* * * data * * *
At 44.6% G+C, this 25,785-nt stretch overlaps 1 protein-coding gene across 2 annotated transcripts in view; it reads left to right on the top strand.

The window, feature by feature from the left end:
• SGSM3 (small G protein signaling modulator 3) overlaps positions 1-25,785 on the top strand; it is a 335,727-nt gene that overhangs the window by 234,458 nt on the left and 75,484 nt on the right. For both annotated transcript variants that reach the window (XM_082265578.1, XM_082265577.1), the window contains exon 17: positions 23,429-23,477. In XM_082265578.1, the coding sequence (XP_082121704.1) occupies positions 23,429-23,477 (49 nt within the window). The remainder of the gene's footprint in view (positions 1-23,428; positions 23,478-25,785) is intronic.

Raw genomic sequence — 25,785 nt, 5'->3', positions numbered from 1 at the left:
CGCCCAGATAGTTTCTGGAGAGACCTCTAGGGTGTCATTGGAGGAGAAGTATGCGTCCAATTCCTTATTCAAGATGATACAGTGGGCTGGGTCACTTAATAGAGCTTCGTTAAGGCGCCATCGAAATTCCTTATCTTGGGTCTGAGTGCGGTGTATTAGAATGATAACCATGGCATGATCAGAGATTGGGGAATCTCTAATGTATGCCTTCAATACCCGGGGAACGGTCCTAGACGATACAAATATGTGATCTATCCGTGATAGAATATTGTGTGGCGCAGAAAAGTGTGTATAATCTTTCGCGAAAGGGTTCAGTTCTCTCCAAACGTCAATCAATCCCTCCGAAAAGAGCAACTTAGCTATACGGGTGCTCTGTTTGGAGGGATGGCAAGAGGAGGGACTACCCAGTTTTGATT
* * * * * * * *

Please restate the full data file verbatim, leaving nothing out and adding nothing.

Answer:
At 44.6% G+C, this 25,785-nt stretch overlaps 1 protein-coding gene across 2 annotated transcripts in view; it reads left to right on the top strand.

The window, feature by feature from the left end:
• SGSM3 (small G protein signaling modulator 3) overlaps positions 1-25,785 on the top strand; it is a 335,727-nt gene that overhangs the window by 234,458 nt on the left and 75,484 nt on the right. For both annotated transcript variants that reach the window (XM_082265578.1, XM_082265577.1), the window contains exon 17: positions 23,429-23,477. In XM_082265578.1, the coding sequence (XP_082121704.1) occupies positions 23,429-23,477 (49 nt within the window). The remainder of the gene's footprint in view (positions 1-23,428; positions 23,478-25,785) is intronic.

Raw genomic sequence — 25,785 nt, 5'->3', positions numbered from 1 at the left:
CGCCCAGATAGTTTCTGGAGAGACCTCTAGGGTGTCATTGGAGGAGAAGTATGCGTCCAATTCCTTATTCAAGATGATACAGTGGGCTGGGTCACTTAATAGAGCTTCGTTAAGGCGCCATCGAAATTCCTTATCTTGGGTCTGAGTGCGGTGTATTAGAATGATAACCATGGCATGATCAGAGATTGGGGAATCTCTAATGTATGCCTTCAATACCCGGGGAACGGTCCTAGACGATACAAATATGTGATCTATCCGTGATAGAATATTGTGTGGCGCAGAAAAGTGTGTATAATCTTTCGCGAAAGGGTTCAGTTCTCTCCAAACGTCAATCAATCCCTCCGAAAAGAGCAACTTAGCTATACGGGTGCTCTGTTTGGAGGGATGGCAAGAGGAGGGACTACCCAGTTTTGATT